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"Should I Sell on Walmart?"

Wednesday August 23, 2017 | By Ethan Morgan


eCommerce businesses are asking themselves this question across the US. So what makes Walmart such an intriguing prospect for sellers?

A quick history lesson. Retailing giant Walmart was founded and is still majority-owned by the Walton family in 1962. From its origin in Arkansas, in 2016 the business turned over almost half a trillion dollars. It also owns, among others, the UK supermarket chain Asda and the up and coming Jet marketplace.

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Here are the essentials to know about Walmart's online operation, to help you make the decision:

Walmart sees 100m unique shoppers per month pass through its digital door to Walmart.com. Operating very much like Amazon – a relative newcomer to retail, founded in 1994 – marketplace.walmart.com allows third party sellers, including drop ship vendors, to place their products alongside Walmart’s.

Walmart has integrated its marketplace into the main web portal www.walmart.com and offers a selling portal which it calls, unsurprisingly, Seller Center. This offers a seamless experience and, similar to Amazon, it’s not immediately obvious to buyers whether the item is being sold by Walmart or by a third party.

Walmart and eCommerce

So, what is the Walmart marketplace opportunity? Walmart has announced its intention to compete with Amazon, indicated by the speed with which it’s adding sellers and products to the marketplace. As a marketplace seller, it's always good to diversify and rely less on a single channel. With the stakes so high for these big players, it makes sense to hedge on either side or risk being squeezed in the middle.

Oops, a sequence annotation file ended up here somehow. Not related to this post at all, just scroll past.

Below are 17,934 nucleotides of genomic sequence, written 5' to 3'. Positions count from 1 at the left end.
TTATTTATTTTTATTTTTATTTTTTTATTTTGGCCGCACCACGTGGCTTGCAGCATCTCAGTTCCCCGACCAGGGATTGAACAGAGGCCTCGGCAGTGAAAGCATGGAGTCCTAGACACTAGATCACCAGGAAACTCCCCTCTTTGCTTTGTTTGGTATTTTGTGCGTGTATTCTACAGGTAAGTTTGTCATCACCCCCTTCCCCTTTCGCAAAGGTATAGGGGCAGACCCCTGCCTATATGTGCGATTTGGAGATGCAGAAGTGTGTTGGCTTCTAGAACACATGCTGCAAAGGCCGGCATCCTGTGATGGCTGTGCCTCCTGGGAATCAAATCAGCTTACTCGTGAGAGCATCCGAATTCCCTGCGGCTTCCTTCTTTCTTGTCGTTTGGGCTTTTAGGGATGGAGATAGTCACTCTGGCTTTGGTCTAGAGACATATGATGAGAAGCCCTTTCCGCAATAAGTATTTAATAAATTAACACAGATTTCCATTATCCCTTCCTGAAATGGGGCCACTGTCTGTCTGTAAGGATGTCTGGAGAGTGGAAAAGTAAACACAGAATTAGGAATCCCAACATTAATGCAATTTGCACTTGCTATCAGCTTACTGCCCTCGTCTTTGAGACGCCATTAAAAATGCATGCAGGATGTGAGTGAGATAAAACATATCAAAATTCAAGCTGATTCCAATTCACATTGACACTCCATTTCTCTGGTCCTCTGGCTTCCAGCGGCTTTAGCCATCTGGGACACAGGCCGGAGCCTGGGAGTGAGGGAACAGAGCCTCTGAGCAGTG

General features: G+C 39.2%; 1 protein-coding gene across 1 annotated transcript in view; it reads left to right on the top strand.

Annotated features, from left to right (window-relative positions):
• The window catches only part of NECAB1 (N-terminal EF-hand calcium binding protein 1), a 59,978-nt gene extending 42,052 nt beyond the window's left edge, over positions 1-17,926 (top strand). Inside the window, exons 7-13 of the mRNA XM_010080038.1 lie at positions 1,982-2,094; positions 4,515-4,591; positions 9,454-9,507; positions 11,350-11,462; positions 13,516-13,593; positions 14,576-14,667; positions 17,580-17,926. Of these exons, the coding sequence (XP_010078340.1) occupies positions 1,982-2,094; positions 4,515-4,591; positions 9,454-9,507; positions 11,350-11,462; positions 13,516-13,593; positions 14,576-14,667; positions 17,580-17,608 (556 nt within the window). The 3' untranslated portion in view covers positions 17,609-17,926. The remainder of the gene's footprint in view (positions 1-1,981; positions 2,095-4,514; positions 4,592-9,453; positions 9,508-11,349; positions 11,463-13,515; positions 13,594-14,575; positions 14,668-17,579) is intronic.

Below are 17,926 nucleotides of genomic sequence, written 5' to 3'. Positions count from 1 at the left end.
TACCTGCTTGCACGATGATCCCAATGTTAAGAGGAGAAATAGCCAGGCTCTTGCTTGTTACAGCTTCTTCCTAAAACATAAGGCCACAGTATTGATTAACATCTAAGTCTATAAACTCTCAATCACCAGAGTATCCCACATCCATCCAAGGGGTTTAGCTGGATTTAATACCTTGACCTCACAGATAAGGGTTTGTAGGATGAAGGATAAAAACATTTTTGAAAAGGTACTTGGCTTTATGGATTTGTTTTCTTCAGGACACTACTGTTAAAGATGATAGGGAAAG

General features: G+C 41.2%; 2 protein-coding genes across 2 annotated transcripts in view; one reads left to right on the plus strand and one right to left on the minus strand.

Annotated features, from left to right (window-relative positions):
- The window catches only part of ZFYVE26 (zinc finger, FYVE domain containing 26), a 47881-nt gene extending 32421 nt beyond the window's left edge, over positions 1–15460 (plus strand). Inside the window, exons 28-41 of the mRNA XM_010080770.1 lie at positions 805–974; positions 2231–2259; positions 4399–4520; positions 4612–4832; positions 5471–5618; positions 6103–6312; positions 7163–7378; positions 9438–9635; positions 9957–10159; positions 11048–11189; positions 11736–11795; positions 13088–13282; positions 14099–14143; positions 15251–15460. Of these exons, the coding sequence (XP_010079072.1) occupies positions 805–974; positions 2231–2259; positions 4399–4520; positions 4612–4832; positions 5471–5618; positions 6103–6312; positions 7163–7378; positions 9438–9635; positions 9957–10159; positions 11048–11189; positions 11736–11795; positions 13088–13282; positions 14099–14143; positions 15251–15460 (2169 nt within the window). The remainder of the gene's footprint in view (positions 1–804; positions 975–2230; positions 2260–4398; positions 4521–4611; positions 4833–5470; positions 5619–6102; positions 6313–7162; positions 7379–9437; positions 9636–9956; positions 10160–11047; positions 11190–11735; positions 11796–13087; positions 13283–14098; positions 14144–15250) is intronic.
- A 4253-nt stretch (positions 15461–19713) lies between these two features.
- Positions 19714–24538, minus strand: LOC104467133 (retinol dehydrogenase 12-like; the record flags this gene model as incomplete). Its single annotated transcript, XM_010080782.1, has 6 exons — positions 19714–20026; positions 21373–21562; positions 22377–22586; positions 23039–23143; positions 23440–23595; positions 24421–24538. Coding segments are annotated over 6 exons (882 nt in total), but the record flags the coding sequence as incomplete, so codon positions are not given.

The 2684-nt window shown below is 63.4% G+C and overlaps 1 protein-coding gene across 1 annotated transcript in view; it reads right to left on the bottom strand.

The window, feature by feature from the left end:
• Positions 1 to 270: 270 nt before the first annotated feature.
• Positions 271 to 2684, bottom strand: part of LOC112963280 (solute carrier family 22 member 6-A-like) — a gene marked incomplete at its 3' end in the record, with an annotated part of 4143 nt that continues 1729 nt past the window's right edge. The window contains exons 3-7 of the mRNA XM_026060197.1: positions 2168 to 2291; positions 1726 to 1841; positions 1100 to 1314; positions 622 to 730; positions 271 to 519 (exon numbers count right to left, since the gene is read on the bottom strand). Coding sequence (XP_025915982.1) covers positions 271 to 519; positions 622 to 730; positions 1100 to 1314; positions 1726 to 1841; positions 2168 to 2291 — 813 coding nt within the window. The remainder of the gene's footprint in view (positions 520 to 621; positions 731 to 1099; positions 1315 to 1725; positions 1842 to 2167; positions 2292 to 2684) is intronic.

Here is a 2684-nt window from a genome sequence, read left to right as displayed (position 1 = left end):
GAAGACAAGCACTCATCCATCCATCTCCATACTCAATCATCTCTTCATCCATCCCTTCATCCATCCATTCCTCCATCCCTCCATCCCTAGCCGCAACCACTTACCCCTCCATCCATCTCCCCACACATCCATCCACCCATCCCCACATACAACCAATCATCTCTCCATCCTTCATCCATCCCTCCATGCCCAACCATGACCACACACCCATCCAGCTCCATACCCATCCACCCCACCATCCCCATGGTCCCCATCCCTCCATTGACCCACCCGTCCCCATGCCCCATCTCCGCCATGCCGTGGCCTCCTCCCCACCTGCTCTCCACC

Walmart’s ecommerce business includes all web-initiated transactions such as ship-to-home, ship-to-store, pick up today, and online grocery, as well as transactions through Jet.com. The focus on ecommerce has also lead to the policy of offering free two-day shipping on $35+ orders, available at the company’s website.

Walmart’s ecommerce sales and gross merchandise volume increased 15.5% and 17.5% respectively, in the fourth quarter of 2016. The company covers more than 65 million SKUs from a marketplace perspective. Part of the drive for getting new marketplace businesses onboarded is to increase their SKU coverage even further. 

The eCommerce Come-back Kid

According to Forbes magazine, the most striking development of 2016 was Walmart’s comeback in the ecommerce space. The company added millions of items to its marketplaces, which helped it resume its online growth in 2016.

In addition, the company expanded the number of locations for shoppers to pick up online orders, making the process more convenient. Walmart continues to expand its online selection, mainly by inviting more retailers and consumer brands to sell on Walmart.com and its international ecommerce sites - if you're able to get onto the platform, you could benefit from this growth.

Finally, in 2016, Walmart’s ecommerce sales contributed 15% to its total retail sales. This compares very favourably with the US ecommerce as a whole, which is a mere 8.1% of total US retail.

If you want to dig deeper into the opportunities for selling on the Walmart marketplace, you should register for our free webinar to see how your business could benefit.

We're also going to be writing about Walmart all this month, so if you're interested, subscribe to the blog using the button above.